Do I really need an ABS ? | Page 6 | GTAMotorcycle.com

Do I really need an ABS ?

beverage

Well-known member
If proper judgement is exercised there's no reason to ever travel into an intersection, are you nuts? Blamed the ABS, LOL.
In general, I'm a proponent of ABS on street bikes, but there are several reported instances of ABS kicking in and providing essentially no stopping power when braking over a series of stutter bumps. The theory is that the wheel would lock as it unloaded entering the divot causing ABS to release the brakes just as the wheel reloads hitting the next hump (where the traction would have been maximized), reactivate then easily lock again entering the next divot, etc. resulting in essentially no braking force throughout the series of ripples. These ripples in the road are more likely to occur near an intersection as that's where the pavement takes the most braking and acceleration abuse, resulting in some surprising non-braking events as you try to stop for the light. A non-ABS bike would not suffer this problem. The situations appear rare, but there are enough reported incidents on a variety of ABS bikes to at least make it credible. Every incident I've read appeared to be on an older and/or cheaper bike. I believe most newer ABS systems cycle much faster, thus avoiding the issue, although some of the cheaper bikes on the market may continue using the older ABS systems to keep costs down.

I still think the advantages of ABS on street bikes outweigh the negatives.
 

MacDoc

Well-known member
Site Supporter
For anyone coming late to this thread
No matter how good you think you are you cannot outbrake ABS on pavement and the rest of the "story" reeks of poor judgement. "
These guys are are as good as it gets and ABS has gotten better since this was filmed.


Unless the new rider is heading to off pavement or off road there is simply no rational reason not to have ABS and some of those bikes have switchable ABS.
 

Low rider

Well-known member
Site Supporter
If proper judgement is exercised there's no reason to ever travel into an intersection, are you nuts? Blamed the ABS, LOL.

It's like the perfect "how not to" video to show at M1 EXIT courses. In fact they practice this very scenario in the test.

/facepalm emoji
I give up.

ABS should be mandatory on all motorcycles.

You win. You are God
 

Low rider

Well-known member
Site Supporter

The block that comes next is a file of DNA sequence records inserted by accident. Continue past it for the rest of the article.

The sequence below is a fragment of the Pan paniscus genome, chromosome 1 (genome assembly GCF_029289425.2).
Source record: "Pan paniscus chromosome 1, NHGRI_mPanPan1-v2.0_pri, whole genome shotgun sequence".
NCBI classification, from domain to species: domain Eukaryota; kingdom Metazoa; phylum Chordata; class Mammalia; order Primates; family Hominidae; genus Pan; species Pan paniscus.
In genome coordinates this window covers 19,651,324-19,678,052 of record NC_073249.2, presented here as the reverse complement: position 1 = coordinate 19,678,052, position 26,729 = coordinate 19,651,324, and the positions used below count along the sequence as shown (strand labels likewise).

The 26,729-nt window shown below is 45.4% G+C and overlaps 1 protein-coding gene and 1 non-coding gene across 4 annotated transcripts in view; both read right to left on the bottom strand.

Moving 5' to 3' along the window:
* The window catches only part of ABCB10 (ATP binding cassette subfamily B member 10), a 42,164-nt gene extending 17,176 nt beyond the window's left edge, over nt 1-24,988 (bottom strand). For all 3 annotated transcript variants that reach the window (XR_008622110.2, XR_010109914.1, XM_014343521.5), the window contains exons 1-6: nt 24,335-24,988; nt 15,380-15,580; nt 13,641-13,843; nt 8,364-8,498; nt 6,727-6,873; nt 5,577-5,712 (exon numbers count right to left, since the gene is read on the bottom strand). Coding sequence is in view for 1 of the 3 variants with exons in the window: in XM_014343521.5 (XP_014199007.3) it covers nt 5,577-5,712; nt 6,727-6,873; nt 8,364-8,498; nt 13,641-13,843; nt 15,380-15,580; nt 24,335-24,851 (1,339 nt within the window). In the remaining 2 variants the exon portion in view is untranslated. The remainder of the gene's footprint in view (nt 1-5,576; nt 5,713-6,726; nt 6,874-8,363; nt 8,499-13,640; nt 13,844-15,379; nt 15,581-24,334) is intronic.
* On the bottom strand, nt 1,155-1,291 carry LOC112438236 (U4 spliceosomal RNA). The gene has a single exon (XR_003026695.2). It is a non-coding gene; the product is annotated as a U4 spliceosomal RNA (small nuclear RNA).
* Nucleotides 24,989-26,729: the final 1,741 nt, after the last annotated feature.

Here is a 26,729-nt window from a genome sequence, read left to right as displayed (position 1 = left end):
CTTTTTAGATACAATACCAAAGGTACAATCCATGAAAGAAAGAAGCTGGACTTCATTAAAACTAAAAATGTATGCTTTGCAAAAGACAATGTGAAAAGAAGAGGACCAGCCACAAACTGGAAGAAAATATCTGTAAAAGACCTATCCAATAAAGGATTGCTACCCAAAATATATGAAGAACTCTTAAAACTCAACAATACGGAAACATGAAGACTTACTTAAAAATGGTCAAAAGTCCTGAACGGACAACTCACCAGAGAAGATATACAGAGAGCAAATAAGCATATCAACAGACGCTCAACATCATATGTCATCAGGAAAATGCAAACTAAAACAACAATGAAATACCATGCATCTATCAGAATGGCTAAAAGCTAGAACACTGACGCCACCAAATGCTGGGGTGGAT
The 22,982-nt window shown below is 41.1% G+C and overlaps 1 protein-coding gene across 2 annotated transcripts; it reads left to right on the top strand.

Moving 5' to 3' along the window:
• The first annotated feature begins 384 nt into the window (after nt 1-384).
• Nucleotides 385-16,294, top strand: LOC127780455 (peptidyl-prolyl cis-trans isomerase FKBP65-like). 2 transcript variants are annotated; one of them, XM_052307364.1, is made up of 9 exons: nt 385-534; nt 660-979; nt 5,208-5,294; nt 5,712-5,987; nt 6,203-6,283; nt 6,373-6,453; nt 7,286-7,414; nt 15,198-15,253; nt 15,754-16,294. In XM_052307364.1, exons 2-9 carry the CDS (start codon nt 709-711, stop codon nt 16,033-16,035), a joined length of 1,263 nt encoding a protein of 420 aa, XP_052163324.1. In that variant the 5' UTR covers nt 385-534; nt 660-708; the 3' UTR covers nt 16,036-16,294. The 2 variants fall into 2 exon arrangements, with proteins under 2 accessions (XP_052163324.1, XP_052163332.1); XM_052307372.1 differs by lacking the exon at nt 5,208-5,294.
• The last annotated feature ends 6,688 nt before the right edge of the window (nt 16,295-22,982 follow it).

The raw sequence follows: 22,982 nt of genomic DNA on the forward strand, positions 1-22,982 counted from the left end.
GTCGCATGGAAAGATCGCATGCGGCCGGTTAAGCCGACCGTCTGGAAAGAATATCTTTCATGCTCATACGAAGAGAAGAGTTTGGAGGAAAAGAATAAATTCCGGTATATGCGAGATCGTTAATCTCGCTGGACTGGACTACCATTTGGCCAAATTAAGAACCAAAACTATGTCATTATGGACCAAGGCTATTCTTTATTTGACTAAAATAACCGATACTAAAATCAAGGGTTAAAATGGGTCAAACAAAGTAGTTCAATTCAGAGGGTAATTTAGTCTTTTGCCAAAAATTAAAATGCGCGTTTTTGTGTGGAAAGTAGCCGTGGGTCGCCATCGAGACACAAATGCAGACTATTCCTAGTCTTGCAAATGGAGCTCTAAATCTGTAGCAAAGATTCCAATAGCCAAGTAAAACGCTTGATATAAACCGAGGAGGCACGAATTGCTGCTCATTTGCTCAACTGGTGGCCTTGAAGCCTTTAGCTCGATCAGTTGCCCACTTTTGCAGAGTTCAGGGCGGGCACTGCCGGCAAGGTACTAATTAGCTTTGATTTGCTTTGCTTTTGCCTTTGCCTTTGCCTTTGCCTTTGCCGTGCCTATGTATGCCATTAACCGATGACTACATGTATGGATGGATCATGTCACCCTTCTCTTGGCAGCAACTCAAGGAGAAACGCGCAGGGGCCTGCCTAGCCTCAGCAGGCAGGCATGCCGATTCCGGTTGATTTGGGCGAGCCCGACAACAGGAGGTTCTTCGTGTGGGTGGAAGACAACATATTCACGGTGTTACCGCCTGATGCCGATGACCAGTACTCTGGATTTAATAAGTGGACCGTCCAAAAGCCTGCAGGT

For anyone coming late to this thread
No matter how good you think you are you cannot outbrake ABS on pavement and the rest of the "story" reeks of poor judgement. "
These guys are are as good as it gets and ABS has gotten better since this was filmed.


Unless the new rider is heading to off pavement or off road there is simply no rational reason not to have ABS and some of those bikes have switchable ABS.
This video is BS
 

beverage

Well-known member
This video is BS
Yes, the judgement of a random internet forum poster is much more credible. :rolleyes:
Kidding aside, the video is a bit hokey, but there are several others that essentially reproduce the same results. Yes, pros can out-brake ABS after repeated attempts in known and controlled conditions (i.e. lapping a track), but throw in the unknowns, only one attempt, and panic of a real world street riding situation and ABS will win virtually every time.
 

Evoex

The God
Site Supporter
In general, I'm a proponent of ABS on street bikes, but there are several reported instances of ABS kicking in and providing essentially no stopping power when braking over a series of stutter bumps. The theory is that the wheel would lock as it unloaded entering the divot causing ABS to release the brakes just as the wheel reloads hitting the next hump (where the traction would have been maximized), reactivate then easily lock again entering the next divot, etc. resulting in essentially no braking force throughout the series of ripples. These ripples in the road are more likely to occur near an intersection as that's where the pavement takes the most braking and acceleration abuse, resulting in some surprising non-braking events as you try to stop for the light. A non-ABS bike would not suffer this problem. The situations appear rare, but there are enough reported incidents on a variety of ABS bikes to at least make it credible. Every incident I've read appeared to be on an older and/or cheaper bike. I believe most newer ABS systems cycle much faster, thus avoiding the issue, although some of the cheaper bikes on the market may continue using the older ABS systems to keep costs down.

I still think the advantages of ABS on street bikes outweigh the negatives.
I don't disagree, however the onus is on the rider to make decisions; road conditions, weather conditions and whatever is between your legs.

I won't sit here and blow smoke up anyone's ass about ABS or any other rider aids being the end all be all savior of all riders noob or vet. It's there to assist the rider in hopefully not ending up wrapped around a guard rail, period. Some appreciate the bike working in the background, others prefer to do it the 'old school way', fine no problem.